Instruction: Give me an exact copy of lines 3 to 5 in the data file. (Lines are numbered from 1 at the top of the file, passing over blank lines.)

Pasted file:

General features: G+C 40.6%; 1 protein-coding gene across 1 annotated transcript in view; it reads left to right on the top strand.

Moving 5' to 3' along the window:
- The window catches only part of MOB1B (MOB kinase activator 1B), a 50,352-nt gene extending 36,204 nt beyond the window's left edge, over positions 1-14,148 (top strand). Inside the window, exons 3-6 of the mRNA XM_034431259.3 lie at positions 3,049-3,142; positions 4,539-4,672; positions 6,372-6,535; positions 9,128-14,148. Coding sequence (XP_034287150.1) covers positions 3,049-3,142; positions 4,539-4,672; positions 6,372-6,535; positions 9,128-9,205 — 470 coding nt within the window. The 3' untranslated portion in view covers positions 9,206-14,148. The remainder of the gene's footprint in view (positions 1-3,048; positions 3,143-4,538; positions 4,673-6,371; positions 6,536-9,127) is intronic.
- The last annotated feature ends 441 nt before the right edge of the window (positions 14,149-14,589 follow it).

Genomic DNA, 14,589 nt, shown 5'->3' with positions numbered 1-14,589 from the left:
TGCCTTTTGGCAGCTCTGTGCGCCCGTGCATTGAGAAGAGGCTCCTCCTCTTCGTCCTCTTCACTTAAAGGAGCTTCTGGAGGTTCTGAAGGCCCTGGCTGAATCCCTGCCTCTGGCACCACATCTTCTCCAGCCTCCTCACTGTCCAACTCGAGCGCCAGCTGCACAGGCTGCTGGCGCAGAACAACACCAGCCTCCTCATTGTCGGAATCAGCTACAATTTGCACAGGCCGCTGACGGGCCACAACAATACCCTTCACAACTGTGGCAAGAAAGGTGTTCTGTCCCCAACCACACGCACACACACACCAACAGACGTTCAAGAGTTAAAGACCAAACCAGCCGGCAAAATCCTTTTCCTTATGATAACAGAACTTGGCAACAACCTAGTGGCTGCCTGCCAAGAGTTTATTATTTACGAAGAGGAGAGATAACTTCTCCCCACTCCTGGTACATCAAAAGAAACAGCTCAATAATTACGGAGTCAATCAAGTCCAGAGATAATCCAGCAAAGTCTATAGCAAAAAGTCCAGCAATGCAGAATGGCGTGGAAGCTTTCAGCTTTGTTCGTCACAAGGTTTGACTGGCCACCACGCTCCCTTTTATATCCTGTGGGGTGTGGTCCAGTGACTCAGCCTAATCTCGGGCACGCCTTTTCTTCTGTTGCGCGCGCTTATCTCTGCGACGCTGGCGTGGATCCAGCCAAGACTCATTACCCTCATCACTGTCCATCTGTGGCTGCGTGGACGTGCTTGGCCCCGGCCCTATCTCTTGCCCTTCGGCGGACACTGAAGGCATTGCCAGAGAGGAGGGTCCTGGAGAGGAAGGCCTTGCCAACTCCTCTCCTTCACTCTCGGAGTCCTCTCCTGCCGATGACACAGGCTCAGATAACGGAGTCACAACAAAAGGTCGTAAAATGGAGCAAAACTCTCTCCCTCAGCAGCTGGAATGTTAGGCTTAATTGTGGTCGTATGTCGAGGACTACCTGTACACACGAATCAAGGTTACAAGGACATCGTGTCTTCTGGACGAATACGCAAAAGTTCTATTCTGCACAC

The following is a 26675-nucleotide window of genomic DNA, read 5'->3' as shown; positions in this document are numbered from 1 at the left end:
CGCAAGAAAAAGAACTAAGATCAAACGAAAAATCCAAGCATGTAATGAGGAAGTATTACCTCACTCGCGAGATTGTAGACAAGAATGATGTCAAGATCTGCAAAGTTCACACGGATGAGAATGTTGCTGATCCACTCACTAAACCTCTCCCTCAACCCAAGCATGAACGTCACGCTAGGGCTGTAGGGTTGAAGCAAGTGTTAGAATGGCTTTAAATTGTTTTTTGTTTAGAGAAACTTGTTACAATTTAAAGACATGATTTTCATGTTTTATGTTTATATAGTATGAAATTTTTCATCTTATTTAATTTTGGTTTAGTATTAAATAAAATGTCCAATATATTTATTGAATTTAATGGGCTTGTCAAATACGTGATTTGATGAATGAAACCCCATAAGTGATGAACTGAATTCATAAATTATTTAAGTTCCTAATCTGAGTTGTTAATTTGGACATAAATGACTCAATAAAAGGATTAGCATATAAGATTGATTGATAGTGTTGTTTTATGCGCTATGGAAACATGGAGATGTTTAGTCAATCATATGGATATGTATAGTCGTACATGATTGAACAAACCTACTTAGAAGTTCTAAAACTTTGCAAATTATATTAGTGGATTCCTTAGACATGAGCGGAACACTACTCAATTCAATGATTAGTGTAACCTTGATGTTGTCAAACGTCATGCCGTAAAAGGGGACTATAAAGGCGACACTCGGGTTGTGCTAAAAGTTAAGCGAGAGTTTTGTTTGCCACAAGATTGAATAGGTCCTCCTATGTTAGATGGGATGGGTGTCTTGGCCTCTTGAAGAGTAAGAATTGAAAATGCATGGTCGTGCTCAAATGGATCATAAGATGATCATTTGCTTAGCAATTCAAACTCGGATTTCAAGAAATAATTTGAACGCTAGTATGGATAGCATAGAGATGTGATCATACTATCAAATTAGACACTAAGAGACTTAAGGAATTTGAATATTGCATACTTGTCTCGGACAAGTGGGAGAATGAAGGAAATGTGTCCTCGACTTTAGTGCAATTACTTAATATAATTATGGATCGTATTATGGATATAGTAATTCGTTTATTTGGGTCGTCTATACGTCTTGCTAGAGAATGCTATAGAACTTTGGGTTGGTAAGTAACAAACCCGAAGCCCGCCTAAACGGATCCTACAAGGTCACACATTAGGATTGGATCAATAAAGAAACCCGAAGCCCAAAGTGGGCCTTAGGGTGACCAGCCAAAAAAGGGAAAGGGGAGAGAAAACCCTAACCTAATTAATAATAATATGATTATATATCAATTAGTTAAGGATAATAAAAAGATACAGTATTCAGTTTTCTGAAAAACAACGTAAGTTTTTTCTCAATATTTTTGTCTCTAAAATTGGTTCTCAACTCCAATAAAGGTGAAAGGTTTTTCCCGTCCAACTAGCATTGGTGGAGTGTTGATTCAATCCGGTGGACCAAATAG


- The window catches only part of MOB1B (MOB kinase activator 1B), a 50,352-nt gene extending 36,204 nt beyond the window's left edge, over positions 1-14,148 (top strand). Inside the window, exons 3-6 of the mRNA XM_034431259.3 lie at positions 3,049-3,142; positions 4,539-4,672; positions 6,372-6,535; positions 9,128-14,148. Coding sequence (XP_034287150.1) covers positions 3,049-3,142; positions 4,539-4,672; positions 6,372-6,535; positions 9,128-9,205 — 470 coding nt within the window. The 3' untranslated portion in view covers positions 9,206-14,148. The remainder of the gene's footprint in view (positions 1-3,048; positions 3,143-4,538; positions 4,673-6,371; positions 6,536-9,127) is intronic.
- The last annotated feature ends 441 nt before the right edge of the window (positions 14,149-14,589 follow it).

Genomic DNA, 14,589 nt, shown 5'->3' with positions numbered 1-14,589 from the left: